Y: Well I thought I paid attention but I’m not gonna get into all that.

Iain: [Laughs] Let’s not go there.

Y: What inspires you to make art?

Iain: For me, a lot of it is the process rather than the end result. I really enjoy engaging with looking at the world. In terms of taking pictures and just getting out there and trying to wrestle, it’s a very abstract belief; but I think the way I aesthetically compose [an image] communicates something about my values of the world and how I see it and I’m fascinated by that. I can go out there and look at a subject and arrange it in such a way that it will speak to someone else and we will have this non-verbal dialogue over time. That’s what fascinates me about making images. I do enjoy the process much better than the end results. Taking pictures and making them in the darkroom, I’m very much into the process of it. I lack a lot of follow-through; once I kind of made the image, I start to lose interest and move onto the next one, which I would say is another flaw of mine. Things not to do in photography.

Y: You did a project yourself called Ambiguous City Space. What were you trying to convey here?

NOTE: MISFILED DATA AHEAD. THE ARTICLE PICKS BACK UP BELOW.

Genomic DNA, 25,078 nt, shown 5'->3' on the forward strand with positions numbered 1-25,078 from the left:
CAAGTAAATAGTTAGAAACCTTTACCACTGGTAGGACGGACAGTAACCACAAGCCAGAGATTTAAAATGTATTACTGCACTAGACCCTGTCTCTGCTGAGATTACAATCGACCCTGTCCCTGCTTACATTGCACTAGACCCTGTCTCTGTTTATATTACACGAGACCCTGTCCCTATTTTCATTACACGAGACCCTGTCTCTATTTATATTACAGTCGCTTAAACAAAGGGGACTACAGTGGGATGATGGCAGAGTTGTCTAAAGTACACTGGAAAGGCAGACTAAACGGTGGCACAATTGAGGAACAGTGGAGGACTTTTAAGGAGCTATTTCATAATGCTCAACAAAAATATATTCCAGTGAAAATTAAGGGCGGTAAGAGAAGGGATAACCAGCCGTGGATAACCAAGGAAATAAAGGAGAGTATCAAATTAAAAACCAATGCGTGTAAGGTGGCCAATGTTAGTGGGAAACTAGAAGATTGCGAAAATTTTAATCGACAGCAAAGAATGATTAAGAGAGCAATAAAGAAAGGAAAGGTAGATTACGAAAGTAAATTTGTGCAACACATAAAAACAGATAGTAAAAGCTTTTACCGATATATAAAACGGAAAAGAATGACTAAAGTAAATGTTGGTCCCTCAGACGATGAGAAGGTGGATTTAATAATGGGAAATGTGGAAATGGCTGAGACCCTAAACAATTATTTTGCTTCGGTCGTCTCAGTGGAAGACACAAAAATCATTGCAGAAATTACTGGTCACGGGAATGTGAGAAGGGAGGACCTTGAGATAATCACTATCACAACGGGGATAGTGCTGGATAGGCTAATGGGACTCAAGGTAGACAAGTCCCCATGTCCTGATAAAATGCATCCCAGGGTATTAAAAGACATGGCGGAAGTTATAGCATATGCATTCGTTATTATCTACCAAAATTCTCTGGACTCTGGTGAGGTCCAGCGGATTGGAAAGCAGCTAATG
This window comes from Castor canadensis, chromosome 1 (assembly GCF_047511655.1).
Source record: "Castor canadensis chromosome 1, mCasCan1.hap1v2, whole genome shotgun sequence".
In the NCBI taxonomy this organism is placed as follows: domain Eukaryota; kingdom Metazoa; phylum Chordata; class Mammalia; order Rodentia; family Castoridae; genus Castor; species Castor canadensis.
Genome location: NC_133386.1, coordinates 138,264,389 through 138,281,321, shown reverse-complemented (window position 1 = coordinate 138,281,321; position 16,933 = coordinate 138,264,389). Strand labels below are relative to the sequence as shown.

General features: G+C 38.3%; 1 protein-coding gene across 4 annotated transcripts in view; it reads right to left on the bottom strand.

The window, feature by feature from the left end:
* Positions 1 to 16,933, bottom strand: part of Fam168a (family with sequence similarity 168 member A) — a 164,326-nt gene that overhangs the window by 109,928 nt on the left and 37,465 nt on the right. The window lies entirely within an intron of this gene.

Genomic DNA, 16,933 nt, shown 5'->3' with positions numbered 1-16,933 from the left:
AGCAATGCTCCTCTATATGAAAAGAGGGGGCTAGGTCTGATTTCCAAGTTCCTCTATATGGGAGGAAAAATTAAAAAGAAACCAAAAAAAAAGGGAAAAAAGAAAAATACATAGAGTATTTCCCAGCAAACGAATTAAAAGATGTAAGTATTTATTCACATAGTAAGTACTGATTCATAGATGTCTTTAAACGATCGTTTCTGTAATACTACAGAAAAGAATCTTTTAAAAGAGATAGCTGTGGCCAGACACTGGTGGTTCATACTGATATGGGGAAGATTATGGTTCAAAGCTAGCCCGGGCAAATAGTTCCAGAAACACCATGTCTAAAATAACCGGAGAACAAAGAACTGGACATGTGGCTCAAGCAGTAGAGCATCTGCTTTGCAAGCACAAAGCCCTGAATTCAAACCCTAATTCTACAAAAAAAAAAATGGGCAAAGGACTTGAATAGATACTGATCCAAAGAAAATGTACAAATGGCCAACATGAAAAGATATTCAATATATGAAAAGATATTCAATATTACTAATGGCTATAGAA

Iain: I did that for my Master’s thesis and funny enough, I found some of the outtakes from that the other day. I wanted to do a project on Polaroid. This was a timeframe when Polaroid was about to die. I’ve always been interested in urbanism and if you asked me about my focus, that is what I would say. I was reading a lot of things about Paris in the 19th century and how the city was created as a spectacle to show off the wealth of the glory of the [French] Empire. As an opposite to that, I started to think about the unglamorous parts of the city. Every city has these areas — I call them ambiguous spaces — that are not clear in their meaning. They don’t have a didactic meaning like a parliament building does and is much more obscure than the parts between physical spaces. I went on an investigation for that and I gave myself the restriction of Polaroid because I knew it would be difficult to make a good exposure. Most cities have an eclectic accumulation of different styles and so Ambiguous City Space was really looking at the ambiguity in the modern urban environment; these overlaps and spaces that don’t quite make sense. When I first came to Canada, I was working for an architect — a lot of my friends are architects, I find them to be intelligent people. Of all the artists out there I find the architects to be the smartest and to be the most broadly interested in art theory, so a lot of that comes from conversations with them. Things like usage of public space, that was my motivation for it.